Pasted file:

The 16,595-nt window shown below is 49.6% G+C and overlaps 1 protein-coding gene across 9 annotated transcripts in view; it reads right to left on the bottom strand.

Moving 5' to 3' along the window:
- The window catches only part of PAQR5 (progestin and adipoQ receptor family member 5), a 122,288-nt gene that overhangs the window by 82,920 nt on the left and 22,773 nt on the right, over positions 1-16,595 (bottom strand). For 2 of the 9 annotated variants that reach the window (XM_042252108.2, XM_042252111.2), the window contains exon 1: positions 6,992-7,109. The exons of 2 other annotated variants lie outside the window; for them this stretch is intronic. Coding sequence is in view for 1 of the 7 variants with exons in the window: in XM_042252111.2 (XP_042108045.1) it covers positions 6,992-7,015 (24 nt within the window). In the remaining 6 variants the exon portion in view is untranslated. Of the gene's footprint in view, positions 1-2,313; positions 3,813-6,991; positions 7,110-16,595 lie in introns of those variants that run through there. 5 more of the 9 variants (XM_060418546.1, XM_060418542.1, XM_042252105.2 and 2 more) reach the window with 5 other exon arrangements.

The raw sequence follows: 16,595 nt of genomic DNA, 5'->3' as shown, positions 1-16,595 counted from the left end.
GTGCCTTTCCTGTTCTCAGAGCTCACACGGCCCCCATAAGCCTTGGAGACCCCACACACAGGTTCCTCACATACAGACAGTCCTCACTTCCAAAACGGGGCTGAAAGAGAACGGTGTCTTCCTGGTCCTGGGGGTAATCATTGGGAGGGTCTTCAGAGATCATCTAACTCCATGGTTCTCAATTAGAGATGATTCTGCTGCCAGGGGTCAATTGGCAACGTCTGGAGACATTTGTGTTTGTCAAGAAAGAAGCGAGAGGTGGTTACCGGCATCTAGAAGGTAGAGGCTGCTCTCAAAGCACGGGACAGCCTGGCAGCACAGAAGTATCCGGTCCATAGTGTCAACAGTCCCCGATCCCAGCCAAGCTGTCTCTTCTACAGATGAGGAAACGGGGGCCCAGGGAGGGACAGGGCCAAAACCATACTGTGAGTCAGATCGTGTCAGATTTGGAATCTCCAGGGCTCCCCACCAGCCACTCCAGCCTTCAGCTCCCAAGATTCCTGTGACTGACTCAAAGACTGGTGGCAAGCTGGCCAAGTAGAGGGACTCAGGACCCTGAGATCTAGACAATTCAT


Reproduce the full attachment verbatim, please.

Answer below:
The 16,595-nt window shown below is 49.6% G+C and overlaps 1 protein-coding gene across 9 annotated transcripts in view; it reads right to left on the bottom strand.

Moving 5' to 3' along the window:
- The window catches only part of PAQR5 (progestin and adipoQ receptor family member 5), a 122,288-nt gene that overhangs the window by 82,920 nt on the left and 22,773 nt on the right, over positions 1-16,595 (bottom strand). For 2 of the 9 annotated variants that reach the window (XM_042252108.2, XM_042252111.2), the window contains exon 1: positions 6,992-7,109. The exons of 2 other annotated variants lie outside the window; for them this stretch is intronic. Coding sequence is in view for 1 of the 7 variants with exons in the window: in XM_042252111.2 (XP_042108045.1) it covers positions 6,992-7,015 (24 nt within the window). In the remaining 6 variants the exon portion in view is untranslated. Of the gene's footprint in view, positions 1-2,313; positions 3,813-6,991; positions 7,110-16,595 lie in introns of those variants that run through there. 5 more of the 9 variants (XM_060418546.1, XM_060418542.1, XM_042252105.2 and 2 more) reach the window with 5 other exon arrangements.

The raw sequence follows: 16,595 nt of genomic DNA, 5'->3' as shown, positions 1-16,595 counted from the left end.
GTGCCTTTCCTGTTCTCAGAGCTCACACGGCCCCCATAAGCCTTGGAGACCCCACACACAGGTTCCTCACATACAGACAGTCCTCACTTCCAAAACGGGGCTGAAAGAGAACGGTGTCTTCCTGGTCCTGGGGGTAATCATTGGGAGGGTCTTCAGAGATCATCTAACTCCATGGTTCTCAATTAGAGATGATTCTGCTGCCAGGGGTCAATTGGCAACGTCTGGAGACATTTGTGTTTGTCAAGAAAGAAGCGAGAGGTGGTTACCGGCATCTAGAAGGTAGAGGCTGCTCTCAAAGCACGGGACAGCCTGGCAGCACAGAAGTATCCGGTCCATAGTGTCAACAGTCCCCGATCCCAGCCAAGCTGTCTCTTCTACAGATGAGGAAACGGGGGCCCAGGGAGGGACAGGGCCAAAACCATACTGTGAGTCAGATCGTGTCAGATTTGGAATCTCCAGGGCTCCCCACCAGCCACTCCAGCCTTCAGCTCCCAAGATTCCTGTGACTGACTCAAAGACTGGTGGCAAGCTGGCCAAGTAGAGGGACTCAGGACCCTGAGATCTAGACAATTCAT